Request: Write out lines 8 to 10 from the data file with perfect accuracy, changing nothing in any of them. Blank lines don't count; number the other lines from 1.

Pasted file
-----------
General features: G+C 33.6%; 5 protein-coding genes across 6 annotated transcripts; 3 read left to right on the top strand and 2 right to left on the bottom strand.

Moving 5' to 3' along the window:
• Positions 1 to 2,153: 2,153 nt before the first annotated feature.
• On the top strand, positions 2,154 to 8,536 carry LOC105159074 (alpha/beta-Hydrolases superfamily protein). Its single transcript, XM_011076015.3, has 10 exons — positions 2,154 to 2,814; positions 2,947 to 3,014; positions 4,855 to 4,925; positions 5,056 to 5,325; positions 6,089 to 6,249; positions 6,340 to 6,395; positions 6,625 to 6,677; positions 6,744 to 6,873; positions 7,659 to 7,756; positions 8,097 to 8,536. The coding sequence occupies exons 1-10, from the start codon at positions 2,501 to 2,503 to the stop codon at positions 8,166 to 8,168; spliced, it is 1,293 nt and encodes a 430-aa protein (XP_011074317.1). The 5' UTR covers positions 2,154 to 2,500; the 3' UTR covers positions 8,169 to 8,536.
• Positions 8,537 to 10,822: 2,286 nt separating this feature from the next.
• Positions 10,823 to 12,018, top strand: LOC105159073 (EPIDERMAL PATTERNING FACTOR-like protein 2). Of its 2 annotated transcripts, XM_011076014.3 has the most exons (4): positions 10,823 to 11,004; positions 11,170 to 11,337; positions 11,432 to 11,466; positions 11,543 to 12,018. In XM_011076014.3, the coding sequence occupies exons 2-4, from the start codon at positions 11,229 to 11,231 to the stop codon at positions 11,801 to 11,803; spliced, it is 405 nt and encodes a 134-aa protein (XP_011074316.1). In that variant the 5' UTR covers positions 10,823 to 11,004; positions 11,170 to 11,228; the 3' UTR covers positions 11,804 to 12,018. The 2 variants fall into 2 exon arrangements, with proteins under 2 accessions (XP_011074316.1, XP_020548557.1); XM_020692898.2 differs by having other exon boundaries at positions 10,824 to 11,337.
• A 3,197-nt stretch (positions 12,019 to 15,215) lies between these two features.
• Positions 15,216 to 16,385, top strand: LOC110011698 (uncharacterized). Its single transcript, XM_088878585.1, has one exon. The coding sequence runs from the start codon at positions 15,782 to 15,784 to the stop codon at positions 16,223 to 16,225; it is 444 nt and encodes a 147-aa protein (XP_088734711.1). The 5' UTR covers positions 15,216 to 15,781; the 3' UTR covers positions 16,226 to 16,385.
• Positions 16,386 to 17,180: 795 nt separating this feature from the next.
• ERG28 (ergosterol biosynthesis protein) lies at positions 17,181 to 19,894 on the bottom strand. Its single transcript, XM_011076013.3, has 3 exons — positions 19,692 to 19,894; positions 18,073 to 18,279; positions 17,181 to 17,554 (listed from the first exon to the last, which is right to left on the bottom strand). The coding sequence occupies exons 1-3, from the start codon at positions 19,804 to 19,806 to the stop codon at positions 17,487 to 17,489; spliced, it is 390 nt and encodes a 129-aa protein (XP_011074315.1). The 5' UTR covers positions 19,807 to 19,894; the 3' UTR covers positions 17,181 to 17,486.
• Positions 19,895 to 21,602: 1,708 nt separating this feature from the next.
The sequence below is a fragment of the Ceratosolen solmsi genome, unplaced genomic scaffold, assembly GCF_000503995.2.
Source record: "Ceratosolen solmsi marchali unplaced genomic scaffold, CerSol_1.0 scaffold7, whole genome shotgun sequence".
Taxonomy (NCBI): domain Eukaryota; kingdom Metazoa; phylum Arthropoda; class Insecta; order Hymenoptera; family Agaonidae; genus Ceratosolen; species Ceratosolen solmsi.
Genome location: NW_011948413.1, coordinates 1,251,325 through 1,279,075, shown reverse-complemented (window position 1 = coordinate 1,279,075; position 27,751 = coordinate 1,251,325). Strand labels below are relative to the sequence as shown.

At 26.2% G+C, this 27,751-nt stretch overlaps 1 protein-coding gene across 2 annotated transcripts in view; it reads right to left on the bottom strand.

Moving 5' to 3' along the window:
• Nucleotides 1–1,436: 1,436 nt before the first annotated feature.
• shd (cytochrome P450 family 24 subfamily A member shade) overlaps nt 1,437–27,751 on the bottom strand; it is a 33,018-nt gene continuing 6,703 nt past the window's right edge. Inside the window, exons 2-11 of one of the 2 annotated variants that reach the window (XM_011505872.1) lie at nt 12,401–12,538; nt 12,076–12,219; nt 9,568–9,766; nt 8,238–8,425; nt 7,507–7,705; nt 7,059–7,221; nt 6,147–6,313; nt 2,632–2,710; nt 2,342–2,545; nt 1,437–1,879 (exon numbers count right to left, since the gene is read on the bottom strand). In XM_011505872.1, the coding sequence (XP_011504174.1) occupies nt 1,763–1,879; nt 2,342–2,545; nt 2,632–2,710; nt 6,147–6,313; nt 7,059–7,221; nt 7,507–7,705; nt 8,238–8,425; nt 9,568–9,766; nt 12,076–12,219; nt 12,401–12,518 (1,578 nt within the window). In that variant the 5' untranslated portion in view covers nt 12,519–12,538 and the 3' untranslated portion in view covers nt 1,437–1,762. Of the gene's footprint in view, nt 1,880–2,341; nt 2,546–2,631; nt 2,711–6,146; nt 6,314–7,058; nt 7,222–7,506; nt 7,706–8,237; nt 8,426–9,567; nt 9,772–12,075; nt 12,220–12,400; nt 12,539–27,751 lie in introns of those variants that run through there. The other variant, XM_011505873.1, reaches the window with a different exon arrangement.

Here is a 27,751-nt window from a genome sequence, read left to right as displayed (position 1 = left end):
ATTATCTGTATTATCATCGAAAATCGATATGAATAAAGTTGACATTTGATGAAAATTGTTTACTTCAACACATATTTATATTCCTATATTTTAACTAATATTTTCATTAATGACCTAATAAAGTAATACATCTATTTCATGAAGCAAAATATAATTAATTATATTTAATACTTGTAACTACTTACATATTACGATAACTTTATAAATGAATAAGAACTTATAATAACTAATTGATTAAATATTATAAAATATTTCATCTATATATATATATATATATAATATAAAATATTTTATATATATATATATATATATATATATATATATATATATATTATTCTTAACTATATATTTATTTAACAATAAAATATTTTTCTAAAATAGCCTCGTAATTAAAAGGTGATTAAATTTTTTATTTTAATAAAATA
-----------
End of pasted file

• Positions 15,216 to 16,385, top strand: LOC110011698 (uncharacterized). Its single transcript, XM_088878585.1, has one exon. The coding sequence runs from the start codon at positions 15,782 to 15,784 to the stop codon at positions 16,223 to 16,225; it is 444 nt and encodes a 147-aa protein (XP_088734711.1). The 5' UTR covers positions 15,216 to 15,781; the 3' UTR covers positions 16,226 to 16,385.
• Positions 16,386 to 17,180: 795 nt separating this feature from the next.
• ERG28 (ergosterol biosynthesis protein) lies at positions 17,181 to 19,894 on the bottom strand. Its single transcript, XM_011076013.3, has 3 exons — positions 19,692 to 19,894; positions 18,073 to 18,279; positions 17,181 to 17,554 (listed from the first exon to the last, which is right to left on the bottom strand). The coding sequence occupies exons 1-3, from the start codon at positions 19,804 to 19,806 to the stop codon at positions 17,487 to 17,489; spliced, it is 390 nt and encodes a 129-aa protein (XP_011074315.1). The 5' UTR covers positions 19,807 to 19,894; the 3' UTR covers positions 17,181 to 17,486.